By: Blonde Two
It’s National Get Outside Day on Sunday and an old map has given me an idea for a great way to get outside. I recently found this map at my Dad’s house (in Cornwall) and, despite it not being an Ordnance Survey map, immediately fell in love with it. Created to outline a slightly odd mix of beaches, ferries, roads, lighthouses and lifeboat stations around Cornwall, the map is beautiful in its simplicity and entertaining in its instructions. Growing up in the Midlands, I can remember the days when the M5 ended at Taunton and this map, designed I would imagine for the visitor, is keen to point out that Cornwall is somewhere special (which of course it is). The map gives no mention of Devon, has peculiar hash marks across the whole of Plymouth and states clearly, even before you open it, that,
‘CORNWALL is almost an island, being nearly completely cut off from England by the River Tamar.’
This is a quirky map in the extreme and there are so many things I love about it:
- Its simple design suggests that the visiting reader is receiving information on a, ‘Need to know’ basis. No contour lines, footpaths or pubs. We are allowed to visit beaches, view lighthouses and take ferries, but nothing else
- Its safety instructions (still applicable today) are written in gloriously insistent language with a multitude of unexpected capital letters to underline key points. For example, ‘Don’t Throw Your Own, or Your Friend’s Life away!‘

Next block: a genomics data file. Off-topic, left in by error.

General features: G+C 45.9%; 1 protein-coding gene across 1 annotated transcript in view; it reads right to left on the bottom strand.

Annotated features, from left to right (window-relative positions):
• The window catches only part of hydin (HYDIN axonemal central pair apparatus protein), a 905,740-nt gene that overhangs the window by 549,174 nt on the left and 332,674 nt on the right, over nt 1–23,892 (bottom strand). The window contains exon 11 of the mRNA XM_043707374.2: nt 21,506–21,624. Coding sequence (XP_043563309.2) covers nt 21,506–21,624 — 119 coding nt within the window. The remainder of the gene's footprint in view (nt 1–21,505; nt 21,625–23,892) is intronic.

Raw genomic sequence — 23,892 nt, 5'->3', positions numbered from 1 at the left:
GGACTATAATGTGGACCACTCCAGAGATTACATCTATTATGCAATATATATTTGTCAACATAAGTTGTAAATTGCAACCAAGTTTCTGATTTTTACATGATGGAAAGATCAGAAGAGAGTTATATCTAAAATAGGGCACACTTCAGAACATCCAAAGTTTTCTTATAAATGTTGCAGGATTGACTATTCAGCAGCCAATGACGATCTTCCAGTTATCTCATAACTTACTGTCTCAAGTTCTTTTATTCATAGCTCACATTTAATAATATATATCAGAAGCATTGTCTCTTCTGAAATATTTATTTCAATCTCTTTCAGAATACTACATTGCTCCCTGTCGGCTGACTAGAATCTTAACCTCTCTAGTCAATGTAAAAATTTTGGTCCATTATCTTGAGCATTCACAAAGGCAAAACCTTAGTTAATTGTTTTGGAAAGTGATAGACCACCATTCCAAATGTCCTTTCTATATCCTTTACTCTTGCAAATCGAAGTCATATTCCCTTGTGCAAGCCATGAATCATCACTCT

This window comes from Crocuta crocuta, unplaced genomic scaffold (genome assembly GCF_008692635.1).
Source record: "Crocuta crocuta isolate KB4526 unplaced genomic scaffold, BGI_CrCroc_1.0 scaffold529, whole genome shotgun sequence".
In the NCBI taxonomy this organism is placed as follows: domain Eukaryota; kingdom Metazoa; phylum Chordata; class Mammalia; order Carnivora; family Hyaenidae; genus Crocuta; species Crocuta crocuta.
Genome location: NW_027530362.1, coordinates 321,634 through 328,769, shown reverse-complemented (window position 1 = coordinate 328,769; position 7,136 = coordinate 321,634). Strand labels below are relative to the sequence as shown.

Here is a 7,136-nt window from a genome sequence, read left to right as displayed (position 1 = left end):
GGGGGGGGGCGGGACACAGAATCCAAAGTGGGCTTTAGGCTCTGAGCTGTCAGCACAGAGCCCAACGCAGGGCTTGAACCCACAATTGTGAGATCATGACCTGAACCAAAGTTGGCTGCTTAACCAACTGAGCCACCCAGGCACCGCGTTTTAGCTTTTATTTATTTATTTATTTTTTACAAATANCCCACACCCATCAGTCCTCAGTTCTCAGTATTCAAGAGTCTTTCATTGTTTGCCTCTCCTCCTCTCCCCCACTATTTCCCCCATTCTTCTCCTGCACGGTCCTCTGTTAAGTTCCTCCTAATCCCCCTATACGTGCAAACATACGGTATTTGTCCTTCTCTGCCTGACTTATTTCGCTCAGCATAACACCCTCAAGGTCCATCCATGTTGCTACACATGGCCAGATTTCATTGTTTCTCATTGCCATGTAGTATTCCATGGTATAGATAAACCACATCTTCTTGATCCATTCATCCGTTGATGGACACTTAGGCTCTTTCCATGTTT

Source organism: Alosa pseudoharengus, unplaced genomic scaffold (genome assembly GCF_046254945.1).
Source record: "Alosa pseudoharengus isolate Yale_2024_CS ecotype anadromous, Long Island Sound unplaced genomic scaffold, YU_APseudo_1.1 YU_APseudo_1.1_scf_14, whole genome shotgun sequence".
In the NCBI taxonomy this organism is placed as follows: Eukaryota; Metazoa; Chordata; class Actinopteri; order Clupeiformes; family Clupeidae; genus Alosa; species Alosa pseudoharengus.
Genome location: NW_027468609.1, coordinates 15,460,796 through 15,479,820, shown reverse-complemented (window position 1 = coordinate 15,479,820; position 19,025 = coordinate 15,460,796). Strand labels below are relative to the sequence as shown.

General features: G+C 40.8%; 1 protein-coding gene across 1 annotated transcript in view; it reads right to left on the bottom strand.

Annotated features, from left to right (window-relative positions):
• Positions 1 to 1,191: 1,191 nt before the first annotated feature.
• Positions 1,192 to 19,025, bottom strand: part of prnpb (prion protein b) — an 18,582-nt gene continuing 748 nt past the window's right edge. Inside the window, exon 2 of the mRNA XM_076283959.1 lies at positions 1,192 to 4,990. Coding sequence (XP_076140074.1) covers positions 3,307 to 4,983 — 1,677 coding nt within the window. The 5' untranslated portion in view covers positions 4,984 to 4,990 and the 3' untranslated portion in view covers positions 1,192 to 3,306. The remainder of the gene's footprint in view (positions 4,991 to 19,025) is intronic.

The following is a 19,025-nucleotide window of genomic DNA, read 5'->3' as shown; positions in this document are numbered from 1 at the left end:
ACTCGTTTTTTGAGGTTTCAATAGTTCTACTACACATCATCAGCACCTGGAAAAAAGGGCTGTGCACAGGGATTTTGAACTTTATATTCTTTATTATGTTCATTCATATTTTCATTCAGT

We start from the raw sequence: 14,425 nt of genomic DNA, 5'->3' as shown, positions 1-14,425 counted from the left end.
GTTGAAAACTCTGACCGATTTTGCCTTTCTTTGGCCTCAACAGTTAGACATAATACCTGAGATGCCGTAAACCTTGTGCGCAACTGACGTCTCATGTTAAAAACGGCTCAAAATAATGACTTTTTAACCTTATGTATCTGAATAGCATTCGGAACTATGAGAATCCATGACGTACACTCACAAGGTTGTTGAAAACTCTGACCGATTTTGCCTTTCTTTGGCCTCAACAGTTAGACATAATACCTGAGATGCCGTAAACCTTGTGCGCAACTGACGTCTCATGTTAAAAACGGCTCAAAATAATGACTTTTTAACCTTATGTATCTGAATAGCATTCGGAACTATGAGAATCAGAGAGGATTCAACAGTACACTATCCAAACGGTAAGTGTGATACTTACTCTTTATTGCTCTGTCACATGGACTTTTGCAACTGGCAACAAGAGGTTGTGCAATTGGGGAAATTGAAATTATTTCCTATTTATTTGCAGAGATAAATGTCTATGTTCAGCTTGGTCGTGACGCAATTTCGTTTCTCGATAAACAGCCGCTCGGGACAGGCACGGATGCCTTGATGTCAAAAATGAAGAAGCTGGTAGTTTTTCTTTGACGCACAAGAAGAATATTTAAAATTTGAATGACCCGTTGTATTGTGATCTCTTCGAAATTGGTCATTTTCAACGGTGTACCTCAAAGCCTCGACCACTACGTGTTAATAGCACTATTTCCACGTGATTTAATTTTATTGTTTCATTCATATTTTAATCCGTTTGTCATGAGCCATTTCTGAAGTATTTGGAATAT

- It makes it very clear (for the obviously uneducated visitor) that although you might find surf on Cornwall’s north coast, it will never appear at certain points on the south
- When you read the beach names out loud, they have a poetic ring all of their own
At Porthcurno, Polperro, Porthhallow
Waves are big, but seas are shallow.
At Portluney, Porthkidney, Downderry
Seas are deeper but waves are merry.
If you’re after some summery haze,
Try visiting Lusty Glaze…
I could go on but time is short and I am not sure my Cornish beach advice is anywhere even approaching a state of accuracy. The thing about maps is that they can give you both a sense of adventure and a sense of creativity. When presented with a map of Cornish beaches, I immediately want to go and visit all of them, take photos and then write about my experiences. If you are struggling to decide what to do for National Get Outside Day this Sunday, why don’t you dig around for an old map (plenty at second hand book shops) and see if something on it catches your eye.
Hopefully your map will inspired you to get outdoors and enjoy yourself on Sunday. Join us and the nation outside on Sunday 29th September for National Get Outside Day.
Sign up, join your team and let us know how you are going to Get Outside!